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What Ashtanga Yoga Has Taught Me about Contentment and Change by Michelle Lei

Authored by Michelle Lei

What Ashtanga Yoga Has Taught Me about Contentment and Change

We want to be better than our current selves — this is a universal statement that is applicable pretty much to each one of us. However, not all of us act on our wills to undergo necessary changes. Why? Motivation, confidence and passion are factors that frequently appear in the discussion of transformation. Drawing from the lessons I learnt from the practice of Ashtanga Yoga, I discovered reasons that are far deeper. An impediment to any type of change at the individual level can relate to how much one knows about oneself, and the level of contentment with the present self. Ashtanga Yoga is a traditional and rigid system of yoga practice — all practitioners practice the same sequence of postures on the same days, usually five to six days a week. There are very precise requirements for each posture and its associate breath count; it is mainly a self-driven practice. Now, I want to share with you my journey of the discovery of contentment and change through Ashtanga Yoga, in order to provide some insight into what might have been preventing you from making a change within yourself, no matter how big or small.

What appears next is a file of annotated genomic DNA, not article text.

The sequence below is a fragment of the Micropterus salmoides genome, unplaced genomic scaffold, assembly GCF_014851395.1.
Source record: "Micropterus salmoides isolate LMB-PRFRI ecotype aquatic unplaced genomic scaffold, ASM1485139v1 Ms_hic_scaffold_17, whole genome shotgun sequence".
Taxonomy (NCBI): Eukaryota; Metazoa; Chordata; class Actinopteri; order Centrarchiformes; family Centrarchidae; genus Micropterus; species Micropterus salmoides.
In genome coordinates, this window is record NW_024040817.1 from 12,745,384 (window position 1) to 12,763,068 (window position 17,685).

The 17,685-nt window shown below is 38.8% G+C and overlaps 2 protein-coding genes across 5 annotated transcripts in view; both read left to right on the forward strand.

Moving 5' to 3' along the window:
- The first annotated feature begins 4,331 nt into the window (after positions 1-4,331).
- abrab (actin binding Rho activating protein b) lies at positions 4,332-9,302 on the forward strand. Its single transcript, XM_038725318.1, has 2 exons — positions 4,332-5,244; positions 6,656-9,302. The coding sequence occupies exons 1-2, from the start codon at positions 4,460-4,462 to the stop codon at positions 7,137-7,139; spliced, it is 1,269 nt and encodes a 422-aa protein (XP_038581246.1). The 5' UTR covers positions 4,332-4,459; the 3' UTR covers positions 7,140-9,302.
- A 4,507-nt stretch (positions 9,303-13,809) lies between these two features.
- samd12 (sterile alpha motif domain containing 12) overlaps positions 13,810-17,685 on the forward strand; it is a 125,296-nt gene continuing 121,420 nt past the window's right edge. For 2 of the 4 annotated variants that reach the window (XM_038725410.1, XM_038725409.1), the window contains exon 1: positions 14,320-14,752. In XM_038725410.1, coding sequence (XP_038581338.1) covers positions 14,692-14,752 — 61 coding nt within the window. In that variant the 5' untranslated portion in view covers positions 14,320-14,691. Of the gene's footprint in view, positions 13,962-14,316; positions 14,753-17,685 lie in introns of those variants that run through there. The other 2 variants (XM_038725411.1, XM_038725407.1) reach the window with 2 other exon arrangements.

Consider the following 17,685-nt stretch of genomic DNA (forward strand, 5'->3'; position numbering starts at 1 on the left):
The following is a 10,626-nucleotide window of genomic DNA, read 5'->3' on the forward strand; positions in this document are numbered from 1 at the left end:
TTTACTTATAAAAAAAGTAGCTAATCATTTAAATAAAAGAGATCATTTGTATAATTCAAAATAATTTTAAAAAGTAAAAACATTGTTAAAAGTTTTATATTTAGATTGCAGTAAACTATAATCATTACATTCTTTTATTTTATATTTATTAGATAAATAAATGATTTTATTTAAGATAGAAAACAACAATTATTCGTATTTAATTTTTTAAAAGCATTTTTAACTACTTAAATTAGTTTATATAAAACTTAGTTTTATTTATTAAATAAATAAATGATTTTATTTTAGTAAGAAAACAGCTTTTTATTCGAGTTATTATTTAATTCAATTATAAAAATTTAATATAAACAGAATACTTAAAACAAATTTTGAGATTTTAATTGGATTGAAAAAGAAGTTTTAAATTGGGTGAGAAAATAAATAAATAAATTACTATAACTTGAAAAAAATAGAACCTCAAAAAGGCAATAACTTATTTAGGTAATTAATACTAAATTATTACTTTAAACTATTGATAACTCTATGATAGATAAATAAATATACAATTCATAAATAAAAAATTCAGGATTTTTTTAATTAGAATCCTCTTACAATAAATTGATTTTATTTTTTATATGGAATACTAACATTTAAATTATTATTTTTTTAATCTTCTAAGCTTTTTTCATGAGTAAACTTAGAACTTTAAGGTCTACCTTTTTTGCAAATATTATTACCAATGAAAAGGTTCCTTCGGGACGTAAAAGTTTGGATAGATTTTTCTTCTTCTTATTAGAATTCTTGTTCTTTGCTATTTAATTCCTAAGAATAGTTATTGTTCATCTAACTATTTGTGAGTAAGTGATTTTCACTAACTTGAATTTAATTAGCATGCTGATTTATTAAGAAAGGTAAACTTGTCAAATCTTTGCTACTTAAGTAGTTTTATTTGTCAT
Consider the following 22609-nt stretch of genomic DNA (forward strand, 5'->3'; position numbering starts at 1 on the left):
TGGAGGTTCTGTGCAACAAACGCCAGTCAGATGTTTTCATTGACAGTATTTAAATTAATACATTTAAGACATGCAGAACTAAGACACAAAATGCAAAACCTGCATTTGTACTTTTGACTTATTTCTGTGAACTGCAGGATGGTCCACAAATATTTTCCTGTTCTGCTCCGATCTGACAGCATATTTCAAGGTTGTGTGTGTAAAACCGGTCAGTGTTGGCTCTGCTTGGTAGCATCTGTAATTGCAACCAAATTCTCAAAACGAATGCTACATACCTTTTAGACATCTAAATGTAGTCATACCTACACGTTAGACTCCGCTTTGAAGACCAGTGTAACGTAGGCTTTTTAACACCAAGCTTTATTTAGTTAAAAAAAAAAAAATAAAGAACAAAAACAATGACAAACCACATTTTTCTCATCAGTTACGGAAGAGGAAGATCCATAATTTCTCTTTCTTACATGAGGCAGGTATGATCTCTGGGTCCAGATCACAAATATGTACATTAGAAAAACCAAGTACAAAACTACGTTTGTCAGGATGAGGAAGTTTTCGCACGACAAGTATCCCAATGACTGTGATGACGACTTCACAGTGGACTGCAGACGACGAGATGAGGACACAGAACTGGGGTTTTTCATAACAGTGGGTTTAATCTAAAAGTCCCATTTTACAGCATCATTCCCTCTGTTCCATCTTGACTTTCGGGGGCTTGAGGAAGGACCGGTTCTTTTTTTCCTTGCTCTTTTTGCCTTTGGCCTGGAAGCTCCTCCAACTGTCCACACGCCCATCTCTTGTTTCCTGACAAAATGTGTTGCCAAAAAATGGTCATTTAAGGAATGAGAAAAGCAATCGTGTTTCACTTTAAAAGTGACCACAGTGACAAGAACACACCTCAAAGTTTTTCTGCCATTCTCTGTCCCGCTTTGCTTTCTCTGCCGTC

The three big questions we need to ask ourselves to form a strategy of change are: where are we now, where do we want to go, and how do we get there. Most of us underestimate how important the first question is, and even more of us are quite reluctant to find out the answer. In short, we often, either consciously or unconsciously, refuse to fully understand ourselves. We believe we are faulty, inadequate, incomplete, weak — but how much do we really know? I think I am inflexible, but exactly how inflexible am I? Can I touch my toes with my fingers? Or can I go all the way and touch my shins with my nose? Most of us are too lazy to find out, or more likely, too afraid to find out. It doesn’t feel good to know how incompetent we really are. The truth is, facing our own vulnerabilities can be painful, but this is an unavoidable step in the process of change. In Ashtanga Yoga, I often have to confront my true self. Modifications are technically not allowed, so you are either doing a posture, or you are not. The posture says my head needs to touch the floor, so if it isn’t, it means I am not there yet. I cannot have my head hanging in mid-air and think that “well, I’m probably not as flexible as others, but I guess I’m still doing it.” This happens to me almost everyday, 90 minutes of constantly being reminded that I am not good enough, but at the same time, these are the precious 90 minutes completely devoted to myself only. The nuances in the movements and breath force me to pay 100 percent attention to my body. I have no other choice but to witness the events happening in my body and my mind. Over time, I have built up the mental strength to acknowledge my weaknesses. Consequently, I am not afraid to seek my weaknesses. I realized I am not as loving a person as I had hoped when I caught myself in uncaring or even selfish actions. I realized I am not a perfect minimalist when I wanted to buy new clothes. I nurtured bravery (yes, one is brave to admit one’s own downfalls), from the practice of Ashtanga Yoga, to discover all of my shortcomings in my walk of life. You don’t have to become an Ashtangi in order to learn how to face your true self, but you do need to be more open-minded, watch your thoughts and actions closely from a third-person’s perspective, and accept without judgements what you find out along the way. If these objectives do not translate to action items for you, choose an activity and do it with them in mind. Only when we are honest with ourselves, can we clearly see the whys and the hows of the change we want.